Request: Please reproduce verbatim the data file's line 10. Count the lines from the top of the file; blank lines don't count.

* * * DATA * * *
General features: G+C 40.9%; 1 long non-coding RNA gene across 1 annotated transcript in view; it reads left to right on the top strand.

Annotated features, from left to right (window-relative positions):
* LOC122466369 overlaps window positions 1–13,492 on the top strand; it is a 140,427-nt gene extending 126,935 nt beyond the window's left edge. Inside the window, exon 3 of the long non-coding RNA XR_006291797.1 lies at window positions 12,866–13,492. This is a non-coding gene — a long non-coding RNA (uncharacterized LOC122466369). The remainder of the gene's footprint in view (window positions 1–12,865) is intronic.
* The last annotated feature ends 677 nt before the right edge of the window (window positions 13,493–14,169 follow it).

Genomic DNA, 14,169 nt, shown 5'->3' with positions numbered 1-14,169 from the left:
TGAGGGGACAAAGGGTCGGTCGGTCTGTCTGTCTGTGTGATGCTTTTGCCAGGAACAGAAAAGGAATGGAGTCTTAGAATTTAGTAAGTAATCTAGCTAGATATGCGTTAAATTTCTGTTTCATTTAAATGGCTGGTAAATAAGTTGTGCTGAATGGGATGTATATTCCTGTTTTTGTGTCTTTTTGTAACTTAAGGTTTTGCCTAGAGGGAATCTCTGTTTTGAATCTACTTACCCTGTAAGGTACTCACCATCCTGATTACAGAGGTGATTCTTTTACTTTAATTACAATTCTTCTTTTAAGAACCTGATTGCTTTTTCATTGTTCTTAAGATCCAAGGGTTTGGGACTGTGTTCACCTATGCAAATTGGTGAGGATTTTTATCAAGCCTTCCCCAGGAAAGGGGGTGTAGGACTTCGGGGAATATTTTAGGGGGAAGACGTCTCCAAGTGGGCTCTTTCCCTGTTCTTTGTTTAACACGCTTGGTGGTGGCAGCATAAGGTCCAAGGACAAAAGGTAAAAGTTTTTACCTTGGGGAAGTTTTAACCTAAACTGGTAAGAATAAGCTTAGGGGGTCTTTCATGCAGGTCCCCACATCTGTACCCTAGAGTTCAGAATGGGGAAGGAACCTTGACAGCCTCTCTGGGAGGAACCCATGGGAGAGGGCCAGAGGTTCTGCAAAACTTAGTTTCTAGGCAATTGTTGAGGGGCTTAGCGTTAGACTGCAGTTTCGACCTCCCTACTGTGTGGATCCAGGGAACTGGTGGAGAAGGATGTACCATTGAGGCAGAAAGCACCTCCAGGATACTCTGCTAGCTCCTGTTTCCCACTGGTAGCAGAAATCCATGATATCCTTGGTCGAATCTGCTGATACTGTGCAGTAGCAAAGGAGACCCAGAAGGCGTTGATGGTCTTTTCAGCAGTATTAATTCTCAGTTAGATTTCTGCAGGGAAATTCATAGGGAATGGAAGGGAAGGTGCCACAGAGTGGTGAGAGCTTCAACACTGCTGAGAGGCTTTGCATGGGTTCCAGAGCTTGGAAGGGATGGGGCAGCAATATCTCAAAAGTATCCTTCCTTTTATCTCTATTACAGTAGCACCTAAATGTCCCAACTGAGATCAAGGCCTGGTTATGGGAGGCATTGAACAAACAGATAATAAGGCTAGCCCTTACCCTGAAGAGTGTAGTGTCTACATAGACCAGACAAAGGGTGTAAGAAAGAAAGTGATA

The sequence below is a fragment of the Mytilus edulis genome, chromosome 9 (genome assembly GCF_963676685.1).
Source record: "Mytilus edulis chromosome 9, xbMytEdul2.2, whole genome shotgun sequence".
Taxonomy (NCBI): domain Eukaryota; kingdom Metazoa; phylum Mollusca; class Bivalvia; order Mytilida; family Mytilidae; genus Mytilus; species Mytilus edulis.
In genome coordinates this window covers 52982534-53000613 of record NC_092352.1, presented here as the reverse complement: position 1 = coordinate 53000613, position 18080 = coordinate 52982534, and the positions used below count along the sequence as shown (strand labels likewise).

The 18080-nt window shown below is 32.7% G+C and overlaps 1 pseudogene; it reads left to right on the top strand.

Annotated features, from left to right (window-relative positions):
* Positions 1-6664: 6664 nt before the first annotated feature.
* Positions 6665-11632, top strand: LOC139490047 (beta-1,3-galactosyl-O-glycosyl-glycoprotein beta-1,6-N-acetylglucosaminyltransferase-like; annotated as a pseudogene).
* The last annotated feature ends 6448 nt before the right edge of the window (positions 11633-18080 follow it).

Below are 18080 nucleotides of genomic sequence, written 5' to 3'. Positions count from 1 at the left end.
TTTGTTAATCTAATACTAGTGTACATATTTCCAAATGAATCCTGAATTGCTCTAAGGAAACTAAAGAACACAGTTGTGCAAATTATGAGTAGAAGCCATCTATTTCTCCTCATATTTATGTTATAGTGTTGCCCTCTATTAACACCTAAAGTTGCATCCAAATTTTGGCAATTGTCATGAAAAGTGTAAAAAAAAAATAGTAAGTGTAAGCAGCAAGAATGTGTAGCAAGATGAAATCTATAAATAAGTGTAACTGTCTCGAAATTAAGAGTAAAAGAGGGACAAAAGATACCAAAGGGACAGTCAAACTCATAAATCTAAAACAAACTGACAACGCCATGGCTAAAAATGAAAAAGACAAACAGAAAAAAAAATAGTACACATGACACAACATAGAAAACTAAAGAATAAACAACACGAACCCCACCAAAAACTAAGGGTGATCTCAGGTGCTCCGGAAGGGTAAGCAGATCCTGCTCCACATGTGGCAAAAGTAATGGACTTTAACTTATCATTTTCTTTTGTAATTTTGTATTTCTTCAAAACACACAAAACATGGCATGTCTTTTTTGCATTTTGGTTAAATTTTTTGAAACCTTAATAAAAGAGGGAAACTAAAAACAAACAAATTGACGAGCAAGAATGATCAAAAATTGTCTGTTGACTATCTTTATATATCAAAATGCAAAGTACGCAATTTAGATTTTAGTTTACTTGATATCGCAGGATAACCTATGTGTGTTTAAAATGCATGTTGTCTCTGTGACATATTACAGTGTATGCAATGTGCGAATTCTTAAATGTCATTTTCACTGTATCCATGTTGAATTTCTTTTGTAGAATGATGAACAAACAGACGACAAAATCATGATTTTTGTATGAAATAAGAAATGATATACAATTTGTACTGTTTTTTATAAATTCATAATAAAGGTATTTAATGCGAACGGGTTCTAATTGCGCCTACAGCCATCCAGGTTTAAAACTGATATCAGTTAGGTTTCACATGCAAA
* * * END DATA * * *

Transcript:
In genome coordinates this window covers 52982534-53000613 of record NC_092352.1, presented here as the reverse complement: position 1 = coordinate 53000613, position 18080 = coordinate 52982534, and the positions used below count along the sequence as shown (strand labels likewise).